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Alabama city buckles under pressure, rescinds transgender restroom ordinance

Gender neutral bathrooms have become a controversial topic nationwide (Photo: Scott Beale / Laughing Squid)
Gender neutral bathrooms have become a controversial topic nationwide (Photo: Scott Beale / Laughing Squid)

OXFORD, Ala. — The Oxford City Council made national headlines recently by unanimously passing a citywide ordinance banning individuals from using a public restroom that does not correspond with their sex at birth. Just over a week later the council voted 3-2 to rescinded the order, with the majority citing legal concerns as their reason for changing positions.

The ordinance was originally passed after a national debate over transgender bathrooms was sparked when Target, the national retail chain with 22 Alabama locations, announced its stores will “welcome transgender team members and guests to use the restroom or fitting room facility that corresponds with their gender identity.”

North Carolina and Mississippi recently passed laws that require individuals to use the restroom that corresponds with their sex at birth as opposed to their gender identity. The laws have drawn the ire of the LGBTQ community, with many activists claiming their civil rights are being violated.

The United States Justice Department also said this week that such laws violate Title IX of the Civil Rights Act.

Vanita Gupta, principal deputy assistant for Attorney General Loretta Lynch said the North Carolina law “is facially discriminatory against transgender employees on the basis of sex because it treats transgender employees, whose gender identity does not match their biological sex… differently from similarly situated non transgender employees.”

The three members of the Oxford City Council who changed their position on the issue said attorneys advised them to rescind the law, rather than face possible legal action.

Financial pressure may have played a role in the decision as well.

The Ohio Valley Conference announced earlier this week that the new transgender bathroom ban had compelled them to move their softball championship tournament, which was slated to be held in Oxford, to another city.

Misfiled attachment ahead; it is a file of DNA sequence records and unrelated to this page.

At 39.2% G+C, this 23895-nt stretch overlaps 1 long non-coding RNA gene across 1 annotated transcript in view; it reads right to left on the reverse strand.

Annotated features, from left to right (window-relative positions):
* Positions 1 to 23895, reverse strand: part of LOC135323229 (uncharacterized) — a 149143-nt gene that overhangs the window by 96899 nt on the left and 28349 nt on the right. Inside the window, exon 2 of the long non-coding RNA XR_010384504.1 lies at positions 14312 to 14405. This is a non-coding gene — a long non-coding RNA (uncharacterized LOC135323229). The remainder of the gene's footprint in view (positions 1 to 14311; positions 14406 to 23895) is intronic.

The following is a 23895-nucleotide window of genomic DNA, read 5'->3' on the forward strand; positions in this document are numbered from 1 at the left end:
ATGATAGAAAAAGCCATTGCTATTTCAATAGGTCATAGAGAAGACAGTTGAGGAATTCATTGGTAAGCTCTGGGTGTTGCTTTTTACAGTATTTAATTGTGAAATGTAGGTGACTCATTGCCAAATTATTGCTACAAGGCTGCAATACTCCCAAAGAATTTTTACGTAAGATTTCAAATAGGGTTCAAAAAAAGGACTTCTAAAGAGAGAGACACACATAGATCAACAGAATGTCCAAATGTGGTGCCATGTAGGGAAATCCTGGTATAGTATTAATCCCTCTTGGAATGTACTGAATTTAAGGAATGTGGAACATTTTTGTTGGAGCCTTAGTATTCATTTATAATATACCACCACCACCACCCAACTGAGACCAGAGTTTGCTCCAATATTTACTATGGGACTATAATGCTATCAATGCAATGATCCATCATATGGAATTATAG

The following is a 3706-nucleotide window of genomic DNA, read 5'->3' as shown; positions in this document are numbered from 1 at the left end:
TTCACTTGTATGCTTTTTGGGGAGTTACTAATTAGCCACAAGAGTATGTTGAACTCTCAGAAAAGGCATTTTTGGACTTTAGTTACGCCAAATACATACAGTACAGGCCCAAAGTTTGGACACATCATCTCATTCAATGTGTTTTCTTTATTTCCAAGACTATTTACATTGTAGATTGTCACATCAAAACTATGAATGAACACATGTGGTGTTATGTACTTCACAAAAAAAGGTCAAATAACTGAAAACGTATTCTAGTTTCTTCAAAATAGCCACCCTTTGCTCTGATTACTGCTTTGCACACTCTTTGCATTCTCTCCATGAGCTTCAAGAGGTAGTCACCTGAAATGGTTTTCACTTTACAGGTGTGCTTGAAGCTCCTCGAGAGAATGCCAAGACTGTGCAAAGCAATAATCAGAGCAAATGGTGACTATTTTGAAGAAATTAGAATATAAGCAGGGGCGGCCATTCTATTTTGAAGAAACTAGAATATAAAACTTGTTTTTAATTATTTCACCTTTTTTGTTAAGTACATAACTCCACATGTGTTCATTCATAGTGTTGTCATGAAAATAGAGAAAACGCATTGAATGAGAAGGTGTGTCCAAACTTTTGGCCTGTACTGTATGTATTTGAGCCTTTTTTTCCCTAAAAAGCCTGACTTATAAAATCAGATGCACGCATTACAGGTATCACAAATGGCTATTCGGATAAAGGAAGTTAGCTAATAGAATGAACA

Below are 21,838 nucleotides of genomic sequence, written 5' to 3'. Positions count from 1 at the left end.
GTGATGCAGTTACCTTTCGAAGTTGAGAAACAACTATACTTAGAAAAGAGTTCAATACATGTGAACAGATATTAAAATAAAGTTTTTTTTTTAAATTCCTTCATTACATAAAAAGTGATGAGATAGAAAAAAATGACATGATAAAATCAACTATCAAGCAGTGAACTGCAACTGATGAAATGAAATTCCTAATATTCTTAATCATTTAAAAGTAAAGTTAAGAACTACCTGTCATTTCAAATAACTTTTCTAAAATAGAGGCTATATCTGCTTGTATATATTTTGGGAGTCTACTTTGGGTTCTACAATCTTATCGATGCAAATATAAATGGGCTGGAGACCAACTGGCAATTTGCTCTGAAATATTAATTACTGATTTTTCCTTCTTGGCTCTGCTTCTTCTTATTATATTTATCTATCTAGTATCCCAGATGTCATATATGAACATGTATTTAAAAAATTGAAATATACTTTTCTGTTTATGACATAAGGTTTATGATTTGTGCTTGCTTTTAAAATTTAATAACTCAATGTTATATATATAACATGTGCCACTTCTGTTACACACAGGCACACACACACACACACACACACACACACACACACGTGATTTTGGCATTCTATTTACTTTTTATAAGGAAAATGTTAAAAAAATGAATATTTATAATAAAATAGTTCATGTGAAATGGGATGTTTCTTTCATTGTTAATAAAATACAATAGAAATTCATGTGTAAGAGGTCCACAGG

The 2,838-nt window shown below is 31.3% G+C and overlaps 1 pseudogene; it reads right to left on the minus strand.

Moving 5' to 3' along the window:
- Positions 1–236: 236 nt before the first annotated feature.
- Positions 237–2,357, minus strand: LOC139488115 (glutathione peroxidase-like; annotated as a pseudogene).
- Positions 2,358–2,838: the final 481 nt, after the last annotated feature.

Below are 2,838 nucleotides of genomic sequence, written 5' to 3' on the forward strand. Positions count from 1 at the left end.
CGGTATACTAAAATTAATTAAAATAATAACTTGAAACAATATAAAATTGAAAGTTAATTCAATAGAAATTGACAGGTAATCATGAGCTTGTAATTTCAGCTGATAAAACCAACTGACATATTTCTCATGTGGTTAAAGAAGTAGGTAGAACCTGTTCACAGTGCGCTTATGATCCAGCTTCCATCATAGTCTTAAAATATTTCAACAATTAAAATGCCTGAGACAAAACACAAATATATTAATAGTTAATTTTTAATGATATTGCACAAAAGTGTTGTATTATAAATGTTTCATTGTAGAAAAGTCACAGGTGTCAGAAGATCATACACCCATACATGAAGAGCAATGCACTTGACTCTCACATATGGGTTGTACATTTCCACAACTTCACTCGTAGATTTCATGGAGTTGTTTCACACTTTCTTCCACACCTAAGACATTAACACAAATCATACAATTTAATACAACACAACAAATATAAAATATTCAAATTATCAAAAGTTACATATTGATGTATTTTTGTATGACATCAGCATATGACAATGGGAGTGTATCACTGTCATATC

“The OVC board presidents were concerned about the discriminatory impact on those associated with our championship,” OVC commissioner Beth DeBauche told the Anniston Star. “And so long as this ordinance exists, it will not be possible for the OVC to hold its championship in Oxford.”

Council President Steven Waits and Councilor Chris Spurlin, however, were not persuaded to change their votes.

“This ordinance was put in place in an effort to protect our women, our children and our families from voyeurs, exhibitionists, child molesters, sexual predators and others who would use these policies to their advantage,” Waits explained. “It was a safety issue when we passed the ordinance last week and it’s a safety issue today. Absolutely nothing has changed.”

Transgender activists applauded the Council’s decision to rescind the law.

“Whenever these kinds laws are considered slowly and calmly, and with actual information into the process, they always lose because they don’t make any sense,” said Mara Keisling of the Center for Transgender Equality. “They don’t protect anybody from anything. All they do is hurt people and put the people’s funding at risk.”

Many Christian and conservative voters railed against the Council’s decision Wednesday afternoon, most notably nationally syndicated talk radio host Rick Burgess, who is an Oxford native.

“To the citizens of Oxford,” Burgess tweeted. “Remember the 3 who voted for the repeal in the next elections and repeal them.”

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